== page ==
Jobson, Richard (DNB00)
|←Jobson, Frederick James||Dictionary of National Biography, 1885-1900, Volume 29
JOBSON, RICHARD (fl. 1620–1623), traveller, was appointed in 1620 to command an expedition to explore the river Gambia, in the interests of ‘the gentlemen adventurers for the countries of Guinea and Benin.’ Former attempts in 1618 and 1619 had failed, in consequence of the hostility of the Portuguese and the unhealthiness of the climate. Jobson, sailing from England on 25 Oct. 1620, and arriving at the mouth of the Gambia on 17 Nov., succeeded in ascending the river as high as Tenda, though he did not meet with the gold which was the principal object in view. After his return to England in 1621, he published ‘The Golden Trade, or a Discovery of the River Gambra and the Golden Trade of the Æthiopians; also the Commerce with a great blacke merchant called Buckor Sano, and his report of the houses covered with gold, and other strange observations for the good of our owne countrey, set downe as they were collected in travelling part of the yeares 1620 and 1621; by Richard Jobson, gentleman,’ small 4to, 1623. It does not appear that he was a seaman (p. 39), or had any previous experience of travel beyond Ireland, where he had formed a very unflattering estimate of the Irish (p. 37). He may have been a merchant; he writes as a man of education, though without any literary ability, and of intelligence, though he admits a partial belief in the black man's devil. He gives interesting accounts of the natives, till then unvisited by Europeans, though they had already an overland trade with the Moors of the North coast.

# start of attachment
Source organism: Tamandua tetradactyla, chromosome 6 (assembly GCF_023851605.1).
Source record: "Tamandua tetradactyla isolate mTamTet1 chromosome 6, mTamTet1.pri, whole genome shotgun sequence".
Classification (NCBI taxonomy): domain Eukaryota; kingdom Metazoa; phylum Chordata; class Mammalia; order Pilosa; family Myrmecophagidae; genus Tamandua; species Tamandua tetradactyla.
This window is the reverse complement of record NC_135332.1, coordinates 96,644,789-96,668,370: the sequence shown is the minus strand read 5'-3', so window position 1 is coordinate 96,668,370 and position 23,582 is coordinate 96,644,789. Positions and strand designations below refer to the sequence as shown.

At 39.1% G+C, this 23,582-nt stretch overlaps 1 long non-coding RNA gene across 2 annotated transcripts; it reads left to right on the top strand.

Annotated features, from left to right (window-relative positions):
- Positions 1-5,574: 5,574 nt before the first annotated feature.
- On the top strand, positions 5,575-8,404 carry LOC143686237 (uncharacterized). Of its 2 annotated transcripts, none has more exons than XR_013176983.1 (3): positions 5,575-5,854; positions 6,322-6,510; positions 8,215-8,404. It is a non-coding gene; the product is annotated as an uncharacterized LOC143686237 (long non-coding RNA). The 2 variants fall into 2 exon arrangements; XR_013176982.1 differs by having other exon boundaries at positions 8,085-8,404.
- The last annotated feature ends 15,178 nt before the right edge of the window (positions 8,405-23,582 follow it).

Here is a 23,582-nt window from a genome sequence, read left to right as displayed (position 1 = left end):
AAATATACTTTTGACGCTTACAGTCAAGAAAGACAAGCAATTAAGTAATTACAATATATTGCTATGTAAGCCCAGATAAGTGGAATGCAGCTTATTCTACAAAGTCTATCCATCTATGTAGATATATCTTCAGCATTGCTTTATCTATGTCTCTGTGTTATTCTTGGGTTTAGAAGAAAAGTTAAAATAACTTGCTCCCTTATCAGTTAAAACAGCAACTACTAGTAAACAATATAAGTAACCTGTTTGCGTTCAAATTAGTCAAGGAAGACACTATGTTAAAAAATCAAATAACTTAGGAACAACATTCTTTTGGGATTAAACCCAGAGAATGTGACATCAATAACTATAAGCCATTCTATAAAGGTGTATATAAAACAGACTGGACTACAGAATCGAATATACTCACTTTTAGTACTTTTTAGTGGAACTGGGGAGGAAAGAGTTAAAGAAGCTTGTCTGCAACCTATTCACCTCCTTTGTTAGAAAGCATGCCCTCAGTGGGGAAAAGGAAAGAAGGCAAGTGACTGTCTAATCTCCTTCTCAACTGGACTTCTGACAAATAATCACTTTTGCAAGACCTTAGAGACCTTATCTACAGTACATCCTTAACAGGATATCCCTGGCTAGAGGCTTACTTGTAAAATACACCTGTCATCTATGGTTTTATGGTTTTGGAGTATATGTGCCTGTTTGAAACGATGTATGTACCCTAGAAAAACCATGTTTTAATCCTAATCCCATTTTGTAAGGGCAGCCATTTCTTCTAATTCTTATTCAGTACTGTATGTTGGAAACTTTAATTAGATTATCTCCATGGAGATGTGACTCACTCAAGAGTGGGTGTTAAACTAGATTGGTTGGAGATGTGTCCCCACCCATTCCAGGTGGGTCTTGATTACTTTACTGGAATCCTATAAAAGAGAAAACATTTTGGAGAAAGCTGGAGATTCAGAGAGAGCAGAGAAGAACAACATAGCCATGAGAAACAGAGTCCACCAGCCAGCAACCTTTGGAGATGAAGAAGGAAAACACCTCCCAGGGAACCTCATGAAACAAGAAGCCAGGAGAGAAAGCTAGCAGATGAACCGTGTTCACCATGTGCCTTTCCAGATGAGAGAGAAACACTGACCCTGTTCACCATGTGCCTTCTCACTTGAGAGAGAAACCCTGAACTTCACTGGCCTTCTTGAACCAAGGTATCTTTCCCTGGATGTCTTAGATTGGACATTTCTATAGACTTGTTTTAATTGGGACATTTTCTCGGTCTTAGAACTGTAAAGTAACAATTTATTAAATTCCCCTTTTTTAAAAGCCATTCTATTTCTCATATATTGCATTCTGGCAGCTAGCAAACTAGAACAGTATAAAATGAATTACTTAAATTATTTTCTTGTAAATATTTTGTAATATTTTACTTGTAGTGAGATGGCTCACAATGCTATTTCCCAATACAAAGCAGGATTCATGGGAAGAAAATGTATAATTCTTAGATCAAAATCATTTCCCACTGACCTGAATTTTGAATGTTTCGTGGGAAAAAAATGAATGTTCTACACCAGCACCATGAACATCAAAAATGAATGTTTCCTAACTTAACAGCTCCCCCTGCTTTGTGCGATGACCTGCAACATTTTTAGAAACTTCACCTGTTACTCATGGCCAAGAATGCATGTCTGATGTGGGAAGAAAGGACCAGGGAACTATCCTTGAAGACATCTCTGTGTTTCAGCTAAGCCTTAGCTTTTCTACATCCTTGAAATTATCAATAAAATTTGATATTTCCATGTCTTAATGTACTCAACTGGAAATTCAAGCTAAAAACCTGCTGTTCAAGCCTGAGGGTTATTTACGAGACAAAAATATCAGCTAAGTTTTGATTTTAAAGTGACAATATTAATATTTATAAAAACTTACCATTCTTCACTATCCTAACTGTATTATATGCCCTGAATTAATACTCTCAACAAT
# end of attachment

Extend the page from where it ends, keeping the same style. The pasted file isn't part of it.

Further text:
[An Account of the Voyage and Expedition extracted from Jobson's Journal, as well as an abridgment of Jobson's Narrative, was published in Purchas his Pilgrimes, pt. ii. pp. 921, 1567. There is no other original authority; but from these the story has been repeated in Astley's Collection of Voyages and Travels, 1745, ii. 174.]